The Detroit Tigers last saw the Chicago White Sox just five days ago at Comerica Park. The White Sox were surging under interim manager Miguel Cairo and gaining ground in the American League Central. They took two of three games from the Tigers, ending with a blowout on Sunday afternoon.
The two teams met again Friday night at Guaranteed Rate Field. The White Sox, swept by the first-place Cleveland Guardians, have stumbled; the Tigers just took two of three against the Baltimore Orioles.
On Friday, the Tigers scored early and the White Sox answered late, but those runs from the White Sox weren’t too much to overcome. The Tigers won, 5-3, in the first of three games in the series, thanks to a pair of key stolen bases from Akil Baddoo and Willi Castro in the seventh and eighth innings, respectively.
“We know where everybody is in the standings,” manager A.J. Hinch told reporters in Chicago. “We know what they’ve gone through to get here. We want to try to win as many series as we can to end the year. But we’re aware that they’re on their heels a little bit coming off that series. We wanted to be aggressive. We wanted to take the lead early. Both were to our advantage.”
The Tigers (58-92), winners in three of their past four, took the lead — and refused to give it up — on Riley Greene’s sacrifice fly in the seventh off right-handed reliever Reynaldo Lopez. Before Greene flied out to center, Baddoo singled, stole second base and advanced to third base on a throwing error by catcher Yasmani Grandal.
“Any time Akil gets on, there’s going to be the opportunity to put some pressure on somebody,” Hinch said. “He did. He kept his head up and was able to get to third base.”
Facing left-hander Eduardo Rodriguez, the White Sox had minimal activity on the bases until scoring their first run in the third inning on three singles. They tied the score, 3-3, with two runs in the sixth and ended Rodriguez’s outing.
Rodriguez allowed three runs on eight hits and one walk with three strikeouts across six innings.
To get to the finish line, after going ahead 4-3 in the seventh, the Tigers needed scoreless efforts from three relief pitchers, and that’s exactly what right-hander Alex Lange, righty Jose Cisnero, left-hander Andrew Chafin and lefty closer Gregory Soto delivered.
Cisnero loaded the bases on two walks and one hit-by-pitch with two outs in the eighth inning. Chafin entered and struck out pinch-hitter Romy Gonzalez, a right-handed hitter, on four pitches.
“Obviously a big spot in the game where a single ties the game and creates a lot of momentum,” Hinch said. “I’m really proud of our guys. We came back from the tough blow with the homer and answered back. There’s a lot to like about tonight’s win.”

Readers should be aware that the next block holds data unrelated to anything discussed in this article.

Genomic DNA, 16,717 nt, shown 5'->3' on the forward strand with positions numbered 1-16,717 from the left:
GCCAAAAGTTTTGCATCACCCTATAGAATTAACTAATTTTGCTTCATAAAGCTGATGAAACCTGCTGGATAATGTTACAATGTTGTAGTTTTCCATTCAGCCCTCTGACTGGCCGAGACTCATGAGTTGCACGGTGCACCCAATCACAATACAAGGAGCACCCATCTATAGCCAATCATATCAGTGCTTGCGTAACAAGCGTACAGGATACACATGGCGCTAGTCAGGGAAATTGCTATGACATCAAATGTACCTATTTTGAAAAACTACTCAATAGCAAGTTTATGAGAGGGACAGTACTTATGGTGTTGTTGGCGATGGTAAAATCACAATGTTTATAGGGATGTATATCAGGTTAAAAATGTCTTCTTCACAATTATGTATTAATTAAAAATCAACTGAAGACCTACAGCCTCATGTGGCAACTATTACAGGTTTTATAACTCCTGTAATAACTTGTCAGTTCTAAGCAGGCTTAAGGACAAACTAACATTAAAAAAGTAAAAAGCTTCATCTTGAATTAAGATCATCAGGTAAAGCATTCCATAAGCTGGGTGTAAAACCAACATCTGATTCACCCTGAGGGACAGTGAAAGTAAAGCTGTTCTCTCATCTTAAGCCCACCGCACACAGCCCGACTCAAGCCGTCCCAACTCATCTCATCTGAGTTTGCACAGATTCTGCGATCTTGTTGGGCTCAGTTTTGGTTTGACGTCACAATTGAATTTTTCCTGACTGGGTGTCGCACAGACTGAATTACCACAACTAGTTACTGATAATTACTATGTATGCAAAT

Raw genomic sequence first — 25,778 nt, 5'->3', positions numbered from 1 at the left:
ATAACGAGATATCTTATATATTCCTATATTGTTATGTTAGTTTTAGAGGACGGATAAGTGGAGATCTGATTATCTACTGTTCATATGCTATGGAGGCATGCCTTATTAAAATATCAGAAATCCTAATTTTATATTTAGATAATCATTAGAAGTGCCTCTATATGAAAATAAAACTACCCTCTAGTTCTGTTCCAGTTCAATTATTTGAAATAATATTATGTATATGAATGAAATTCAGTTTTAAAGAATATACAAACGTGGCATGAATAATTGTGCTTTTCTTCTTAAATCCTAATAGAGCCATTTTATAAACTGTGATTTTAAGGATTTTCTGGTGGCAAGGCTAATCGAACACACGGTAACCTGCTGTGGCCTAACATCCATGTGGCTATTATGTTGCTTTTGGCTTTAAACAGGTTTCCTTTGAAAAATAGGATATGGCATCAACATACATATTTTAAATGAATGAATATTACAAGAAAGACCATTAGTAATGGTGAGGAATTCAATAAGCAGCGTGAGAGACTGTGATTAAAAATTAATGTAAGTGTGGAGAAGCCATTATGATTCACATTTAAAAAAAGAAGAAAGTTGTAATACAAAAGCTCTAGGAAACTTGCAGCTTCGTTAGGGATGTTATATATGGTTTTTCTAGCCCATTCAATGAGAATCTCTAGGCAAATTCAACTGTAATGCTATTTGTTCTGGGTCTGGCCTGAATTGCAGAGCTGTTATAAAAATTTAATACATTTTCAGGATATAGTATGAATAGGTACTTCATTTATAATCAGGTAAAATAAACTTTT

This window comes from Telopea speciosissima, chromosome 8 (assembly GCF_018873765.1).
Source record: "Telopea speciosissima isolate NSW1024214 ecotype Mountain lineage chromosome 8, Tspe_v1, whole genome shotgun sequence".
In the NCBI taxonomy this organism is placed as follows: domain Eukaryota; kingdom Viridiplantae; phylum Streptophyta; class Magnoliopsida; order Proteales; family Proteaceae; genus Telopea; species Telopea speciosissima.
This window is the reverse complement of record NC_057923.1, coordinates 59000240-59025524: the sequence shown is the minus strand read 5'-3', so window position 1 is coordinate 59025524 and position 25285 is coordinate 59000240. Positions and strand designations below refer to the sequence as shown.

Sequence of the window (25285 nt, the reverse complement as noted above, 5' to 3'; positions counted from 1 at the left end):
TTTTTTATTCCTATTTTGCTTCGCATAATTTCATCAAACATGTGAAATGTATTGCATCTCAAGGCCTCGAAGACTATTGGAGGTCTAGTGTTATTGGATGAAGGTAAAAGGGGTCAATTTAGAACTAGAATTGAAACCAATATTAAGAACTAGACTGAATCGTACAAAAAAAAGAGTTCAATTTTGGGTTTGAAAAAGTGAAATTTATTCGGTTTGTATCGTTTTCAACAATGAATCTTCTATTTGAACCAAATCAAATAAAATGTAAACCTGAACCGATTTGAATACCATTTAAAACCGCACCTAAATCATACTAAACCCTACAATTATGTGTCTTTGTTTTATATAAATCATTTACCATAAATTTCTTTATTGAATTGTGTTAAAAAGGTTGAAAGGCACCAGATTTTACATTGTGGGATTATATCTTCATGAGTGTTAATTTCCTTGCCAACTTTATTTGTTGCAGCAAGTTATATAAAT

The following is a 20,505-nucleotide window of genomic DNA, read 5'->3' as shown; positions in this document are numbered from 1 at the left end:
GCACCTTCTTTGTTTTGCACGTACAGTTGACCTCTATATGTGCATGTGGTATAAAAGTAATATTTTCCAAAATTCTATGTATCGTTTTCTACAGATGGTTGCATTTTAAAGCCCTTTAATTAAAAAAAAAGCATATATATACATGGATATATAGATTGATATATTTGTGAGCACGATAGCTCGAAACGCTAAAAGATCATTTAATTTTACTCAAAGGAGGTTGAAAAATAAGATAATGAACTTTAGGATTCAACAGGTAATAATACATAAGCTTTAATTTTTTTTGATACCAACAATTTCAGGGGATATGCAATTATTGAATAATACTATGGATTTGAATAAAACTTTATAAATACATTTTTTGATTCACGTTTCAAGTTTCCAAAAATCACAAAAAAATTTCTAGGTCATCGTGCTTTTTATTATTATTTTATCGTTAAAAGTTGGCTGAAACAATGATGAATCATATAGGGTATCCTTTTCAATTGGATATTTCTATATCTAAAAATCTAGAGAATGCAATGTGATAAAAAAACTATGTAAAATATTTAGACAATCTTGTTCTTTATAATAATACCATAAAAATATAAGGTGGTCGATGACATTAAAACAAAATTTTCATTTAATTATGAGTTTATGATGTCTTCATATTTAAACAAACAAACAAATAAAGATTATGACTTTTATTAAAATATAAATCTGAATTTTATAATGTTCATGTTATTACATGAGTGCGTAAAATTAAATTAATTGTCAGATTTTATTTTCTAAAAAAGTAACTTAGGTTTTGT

Soto notched his 27th save in the ninth.
The Tigers added an insurance run in the top of the eighth on Spencer Torkelson’s clutch two-out double on a 3-0 fastball inside the strike zone. Miguel Cabrera walked and was replaced by pinch-runner Willi Castro, who swiped second base and advanced to third on a wild pitch, then scored on Torkelson’s double. The next two batters were retired, but Torkelson salvaged the inning.
“I love the green light there,” Hinch said.
Starting off early
Right-hander Lucas Giolito adjusted and went six innings, but the Tigers attacked him for three runs in the first and second innings. The success, of course, started with a superb eight-pitch walk from leadoff hitter Riley Greene.
He fell behind 0-2 in the count, fouled off the third pitch, then took four of the next five pitches to work the free pass. He only swung at pitches inside the strike zone. He then moved to third base on Javier Báez’s 27th double and crossed home on Cabrera’s groundout for a 1-0 lead.
A two-out RBI single from Eric Haase extended the margin to 2-0.
“We were patient early,” Hinch said. “At least Riley being able to work that really good walk to start the game. … We won the big moments when we needed to, but it started with Riley putting a really good at-bat and controlling the strike zone.”
Jonathan Schoop opened the second inning by crushing a fastball, the first pitch he saw in the at-bat, for a solo home run. He has 11 homers this season, behind only Báez (14), Jeimer Candelario (13) and Haase (12).
From that point, Giolito locked in and limited the Tigers to a leadoff single in the third inning, a leadoff hit-by-pitch in the fifth and a leadoff single in the sixth. He finished the sixth with an inning-ending double play.
Three ChiSox singles were capped by Jose Abreu’s RBI single with two outs in the third inning for Chicago’s first run. Adam Engel singled on a 1-2 sinker; Elvis Andrus on a 1-0 changeup; and Abreu on a 2-0 sinker.
To end the fifth, third baseman Ryan Kreidler picked a tough hopper and started an inning-ending double play. He fired a bullet to Schoop at second base, and Schoop used his elite arm strength to throw down to an outstretched Torkelson with his foot on first base.
The White Sox challenged Rodriguez in the sixth, when Eloy Jimenez hit a single that Rodriguez tried to knock down with his foot. Rodriguez, checked on by athletic trainer Doug Teter, was tagged on a game-changing swing three pitches later.
AJ Pollock launched a two-run home run, his 14th of the year, to tie it, 3-3. Grandal kept his foot on the gas with a one-out double, but Rodriguez escaped further damage when former Tiger Josh Harrison grounded out and Adam Engel flied out.
For his 85 pitches (55 strikes), Rodriguez used 26 four-seam fastballs (31%), 26 sinkers (31%), 19 cutters (22%) and 13 changeups (15%) and one slider (1%). He recorded five swings and misses: one fastball, two cutters and two changeups.